Posted by Life Lessons
In philosophy, a razor is a principle or a rule of thumb, that allows for the elimination (the “shaving off”) of unlikely explanations for a phenomenon.


A philosophical razor is not an unbreakable law or rule, it is not always right 100% of the time, but it is right more often than not, and is therefore a useful mental shortcut that allows you to make decisions and solve problems quicker and easier.

Here are nine philosophical razors you need to know:


Occam’s razor: The simplest explanation is usually – but not always – the correct one.

Occam’s razor is a problem solving principle that states that when you’re presented with multiple competing hypothesis for a phenomenon, or explanations for an event, you should start by selecting the simplest and most likely one, the one that makes the fewest assumptions.

Why? Because the more assumptions there are, the more possibilities there are for error, and the simplest explanation is usually – but not always – the correct one.


Sagan standard: Extraordinary claims require extraordinary evidence.

If someone claims that their name is Michael, or that their dog’s name is Charlie, that’s not an extraordinary claim. It’s reasonable to simply take them at their word.

However, if someone claims that they, or their guru/religious/spiritual teacher, can contact the dead, see the future, read minds, cure or heal any disease or sickness including AIDS or cancer, talk directly with God (and have God talk back unambiguously), perform miracles, or that they have supernatural powers of any kind, than these are extraordinary claims, and they must be backed up by extraordinary evidence such as a live demonstration to prove it.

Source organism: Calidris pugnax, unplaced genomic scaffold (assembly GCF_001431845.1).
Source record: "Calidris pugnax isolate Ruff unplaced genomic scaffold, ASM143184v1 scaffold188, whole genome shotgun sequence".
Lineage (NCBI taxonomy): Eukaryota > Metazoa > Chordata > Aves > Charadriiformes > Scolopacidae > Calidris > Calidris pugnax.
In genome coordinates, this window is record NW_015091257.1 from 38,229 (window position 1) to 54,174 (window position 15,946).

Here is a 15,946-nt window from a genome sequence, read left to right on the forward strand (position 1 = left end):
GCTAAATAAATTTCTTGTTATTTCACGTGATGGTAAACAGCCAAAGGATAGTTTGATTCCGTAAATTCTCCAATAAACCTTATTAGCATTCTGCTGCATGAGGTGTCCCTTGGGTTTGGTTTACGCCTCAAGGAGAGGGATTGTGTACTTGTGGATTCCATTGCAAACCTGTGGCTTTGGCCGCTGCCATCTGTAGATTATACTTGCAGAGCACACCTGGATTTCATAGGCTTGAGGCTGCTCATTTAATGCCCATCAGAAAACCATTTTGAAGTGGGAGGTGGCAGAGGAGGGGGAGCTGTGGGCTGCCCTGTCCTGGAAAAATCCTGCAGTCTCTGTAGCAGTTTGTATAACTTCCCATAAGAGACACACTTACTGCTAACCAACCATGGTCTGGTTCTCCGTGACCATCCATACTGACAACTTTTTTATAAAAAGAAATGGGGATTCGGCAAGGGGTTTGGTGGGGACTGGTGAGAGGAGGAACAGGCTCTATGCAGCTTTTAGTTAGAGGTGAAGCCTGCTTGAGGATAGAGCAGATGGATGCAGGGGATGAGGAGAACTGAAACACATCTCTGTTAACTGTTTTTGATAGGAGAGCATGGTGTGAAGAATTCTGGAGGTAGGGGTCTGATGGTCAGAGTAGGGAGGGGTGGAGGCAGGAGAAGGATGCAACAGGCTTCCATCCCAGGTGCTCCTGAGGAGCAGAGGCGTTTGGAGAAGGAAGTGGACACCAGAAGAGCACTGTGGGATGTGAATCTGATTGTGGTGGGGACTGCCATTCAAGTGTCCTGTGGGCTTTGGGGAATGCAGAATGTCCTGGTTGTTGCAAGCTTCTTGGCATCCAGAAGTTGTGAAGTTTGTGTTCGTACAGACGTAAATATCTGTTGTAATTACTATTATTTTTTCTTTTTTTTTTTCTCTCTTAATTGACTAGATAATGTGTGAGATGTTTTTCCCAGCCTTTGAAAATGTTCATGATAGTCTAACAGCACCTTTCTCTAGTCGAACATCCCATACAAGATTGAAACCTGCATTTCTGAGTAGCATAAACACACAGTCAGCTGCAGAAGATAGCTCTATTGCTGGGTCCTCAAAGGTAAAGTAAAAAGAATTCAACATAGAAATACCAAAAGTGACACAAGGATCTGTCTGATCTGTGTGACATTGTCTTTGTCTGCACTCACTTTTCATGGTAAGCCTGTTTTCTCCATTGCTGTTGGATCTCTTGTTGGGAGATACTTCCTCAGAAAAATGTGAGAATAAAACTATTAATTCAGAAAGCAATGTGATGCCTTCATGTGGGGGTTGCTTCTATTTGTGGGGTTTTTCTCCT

Hitchens razor: What can be asserted without evidence can be dismissed without evidence

If someone is going to assert something without evidence, especially an extraordinary claim that demands evidence, you can dismiss it without evidence.

This is because the burden of proof is always on the one making the claim, not the other way around.


Hume’s razor: Causes must be sufficiently able to produce the effect assigned to them

 e.g. a slight gust of wind isn’t enough to cause a Boeing 747 to crash, and a fallen power line isn’t enough to cause a nationwide blackout.





Duck test: If it looks like a duck, swims like a duck, and quacks like a duck, then it probably is a duck.

The duck test is about abductive reasoning and drawing the most likely conclusion given the evidence, instead of denying the obvious. It’s sometimes used to counter arguments that someone or something isn’t what they appear to be.


Popper’s falsifiability principle: For a theory to be considered scientific, it must be possible to disprove or refute it.

“It is easy to obtain confirmations or verifications for nearly every theory – if we look for confirmations. Every genuine test of a theory is an attempt to falsify it, or refute it.” – Karl Popper

Karl Popper’s Falsifiability Principle is that for a statement, hypothesis, or theory to be considered scientific, it must be falsifiable, that is, it must be possible to disprove or refute it.



Newton’s flaming laser sword: If something cannot be settled by experiment, it is not worth debating.

You should generally only focus on problems that can be solved by a combination of experimentation and reasoning, and not just argumentation, and if it’s possible to perform an experiment to settle a matter you should. This will save you from wasting a lot of time on (currently) unanswerable questions and allow you to make progress faster.


Grice’s razor: Address what the speaker actually meant, instead of addressing the literal meaning of what they actually said.

“Conversational implications are to be preferred over semantic context for linguistic explanations.” — Paul Grice




Hanlon’s razor: Never attribute to malice that which can be adequately explained by incompetence or stupidity.

If someone acts in a way that affects you negatively, it’s not necessarily because they have bad intentions towards you, or mean you harm.